Connecting the Classroom to Scientists

Middle school is tough. I’d be hard-pressed to find an adult now who looks back on their 6-8th grade years and feels much differently. Never mind the social dynamics and drama you’re thrown into, but suddenly school becomes hard. Especially science. For so many of my own colleagues and friends, they distinctly remember this being the age where they met a fork in the road with science. Either they were good at it, or they weren’t.

At this age, science simply stops being fun for many students and becomes work. The chance to explore and create and discover seem to be overshadowed by note taking, memorization, and math, along with a feeling for some that it’s just too difficult.

So how do we change that? How do we re-energize students to see science as more than just facts and problem sets, but as a way to continue to explore and discover? Well, that’s the million dollar question.

Getting middle school students to see the possibility and opportunity in science isn’t any easier than middle school itself, but it’s part of what the Ocean 180 Video Challenge is trying to do. We’re aiming to expose classrooms to real-life research and connect them to the scientists behind it.

During the month of January, our student judges had the chance to explore the careers and research shared by scientists in the top 10 video abstract submissions.  In April, we invited the scientists behind the top 4 video abstracts (as selected by the student judging team) to participate in a virtual assembly with student judges from around the world. Participating students had the chance to interact with ocean scientists, to ask questions, and get some first-hand advice about being a scientist.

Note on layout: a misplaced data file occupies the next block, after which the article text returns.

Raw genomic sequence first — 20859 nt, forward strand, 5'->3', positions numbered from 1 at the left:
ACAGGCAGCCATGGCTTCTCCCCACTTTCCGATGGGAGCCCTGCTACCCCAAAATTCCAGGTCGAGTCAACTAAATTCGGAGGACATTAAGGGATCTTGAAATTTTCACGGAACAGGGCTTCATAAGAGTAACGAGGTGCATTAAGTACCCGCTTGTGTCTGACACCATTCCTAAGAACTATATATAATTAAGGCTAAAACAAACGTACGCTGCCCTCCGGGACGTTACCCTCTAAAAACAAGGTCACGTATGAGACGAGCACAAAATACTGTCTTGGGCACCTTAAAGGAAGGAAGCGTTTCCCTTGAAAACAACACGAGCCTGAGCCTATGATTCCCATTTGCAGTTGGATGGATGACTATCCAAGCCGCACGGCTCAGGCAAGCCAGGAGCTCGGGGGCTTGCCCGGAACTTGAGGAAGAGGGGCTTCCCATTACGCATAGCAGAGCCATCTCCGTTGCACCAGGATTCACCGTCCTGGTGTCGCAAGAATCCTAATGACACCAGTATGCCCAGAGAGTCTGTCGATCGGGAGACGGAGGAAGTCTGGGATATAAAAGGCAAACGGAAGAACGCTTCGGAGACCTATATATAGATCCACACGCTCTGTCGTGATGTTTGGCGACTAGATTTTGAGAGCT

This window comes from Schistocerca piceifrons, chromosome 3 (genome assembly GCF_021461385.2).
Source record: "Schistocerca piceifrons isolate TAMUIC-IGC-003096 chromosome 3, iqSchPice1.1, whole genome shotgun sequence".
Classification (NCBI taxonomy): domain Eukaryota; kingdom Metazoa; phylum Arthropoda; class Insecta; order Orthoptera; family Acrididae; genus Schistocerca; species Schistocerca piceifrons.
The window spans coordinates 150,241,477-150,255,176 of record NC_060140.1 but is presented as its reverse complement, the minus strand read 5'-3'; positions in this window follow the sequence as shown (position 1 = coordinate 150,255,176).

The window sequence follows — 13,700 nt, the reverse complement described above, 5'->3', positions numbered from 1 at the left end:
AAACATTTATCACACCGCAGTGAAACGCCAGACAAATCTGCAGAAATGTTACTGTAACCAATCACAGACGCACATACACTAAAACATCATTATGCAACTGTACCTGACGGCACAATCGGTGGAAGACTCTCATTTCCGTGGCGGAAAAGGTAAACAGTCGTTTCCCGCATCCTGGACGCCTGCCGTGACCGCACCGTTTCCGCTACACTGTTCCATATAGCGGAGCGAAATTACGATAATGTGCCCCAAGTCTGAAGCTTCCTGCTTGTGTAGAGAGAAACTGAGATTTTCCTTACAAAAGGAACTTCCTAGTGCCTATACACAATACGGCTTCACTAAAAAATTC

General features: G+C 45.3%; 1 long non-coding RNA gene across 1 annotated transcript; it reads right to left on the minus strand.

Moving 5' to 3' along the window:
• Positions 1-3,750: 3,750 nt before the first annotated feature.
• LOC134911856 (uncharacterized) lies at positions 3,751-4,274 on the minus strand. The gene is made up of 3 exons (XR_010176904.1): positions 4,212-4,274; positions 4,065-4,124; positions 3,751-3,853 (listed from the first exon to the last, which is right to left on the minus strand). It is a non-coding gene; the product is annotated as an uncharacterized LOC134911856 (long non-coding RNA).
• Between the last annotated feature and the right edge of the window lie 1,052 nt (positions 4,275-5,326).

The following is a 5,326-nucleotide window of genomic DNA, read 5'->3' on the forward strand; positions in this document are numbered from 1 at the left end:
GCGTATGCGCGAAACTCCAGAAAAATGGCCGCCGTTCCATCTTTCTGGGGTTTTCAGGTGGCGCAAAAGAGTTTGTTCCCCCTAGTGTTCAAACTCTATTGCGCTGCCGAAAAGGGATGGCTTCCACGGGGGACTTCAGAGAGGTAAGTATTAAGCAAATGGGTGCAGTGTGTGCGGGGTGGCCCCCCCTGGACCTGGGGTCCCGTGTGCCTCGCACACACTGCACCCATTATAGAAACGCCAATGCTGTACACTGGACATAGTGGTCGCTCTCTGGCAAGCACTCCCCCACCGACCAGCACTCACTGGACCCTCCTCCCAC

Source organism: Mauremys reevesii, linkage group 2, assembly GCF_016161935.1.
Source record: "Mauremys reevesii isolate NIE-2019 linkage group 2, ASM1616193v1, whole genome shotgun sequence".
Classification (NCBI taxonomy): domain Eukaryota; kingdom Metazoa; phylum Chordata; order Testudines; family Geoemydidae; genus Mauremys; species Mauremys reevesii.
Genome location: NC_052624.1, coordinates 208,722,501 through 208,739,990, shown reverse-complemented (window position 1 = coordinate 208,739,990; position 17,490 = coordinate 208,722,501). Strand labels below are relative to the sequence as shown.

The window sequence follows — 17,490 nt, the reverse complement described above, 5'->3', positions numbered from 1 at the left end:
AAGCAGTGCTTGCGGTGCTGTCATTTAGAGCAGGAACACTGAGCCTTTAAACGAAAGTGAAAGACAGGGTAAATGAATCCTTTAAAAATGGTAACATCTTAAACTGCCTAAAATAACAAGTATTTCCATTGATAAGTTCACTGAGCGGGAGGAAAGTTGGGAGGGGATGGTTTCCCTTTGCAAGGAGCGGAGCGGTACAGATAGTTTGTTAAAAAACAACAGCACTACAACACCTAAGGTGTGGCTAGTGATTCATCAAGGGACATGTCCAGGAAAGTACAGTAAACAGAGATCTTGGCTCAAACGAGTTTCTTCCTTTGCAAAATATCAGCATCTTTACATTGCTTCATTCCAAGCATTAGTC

The hour-long assembly (which you can watch here) was filled with amazing moments between the scientists and students sharing stories and insight. As the afternoon went on, the scientists reflected on what inspired them to pursue a career in the field, including their experiences as much younger students and the difficulties they faced in subjects like math and science.

Dr. Neil Hammerschlag, 3rd place winner in the 2014 Challenge, explained to students that he was never especially good at math in school and even had teachers dissuade him from becoming a scientist. Like many students today, he was faced with the notion that he wouldn’t be good enough to pursue his passion. Dr. Hammerschlag refused to accept it.

“There’s nothing you can’t do if you work hard enough and spend enough time to get there” he told students. “If you’re interested in science, work really hard. Don’t be discouraged if you’re not really good at math or science in school. You’ll get there.”

Programs like Ocean 180 might not be the answer to the million dollar question, but we hope they’re offering students a glimpse into what opportunities science can open for them, proving the fork in the road doesn’t only have two options. Science might be hard, but that doesn’t mean you can’t succeed in it. And it certainly doesn’t mean it can’t still be fun.

Just ask a scientist.


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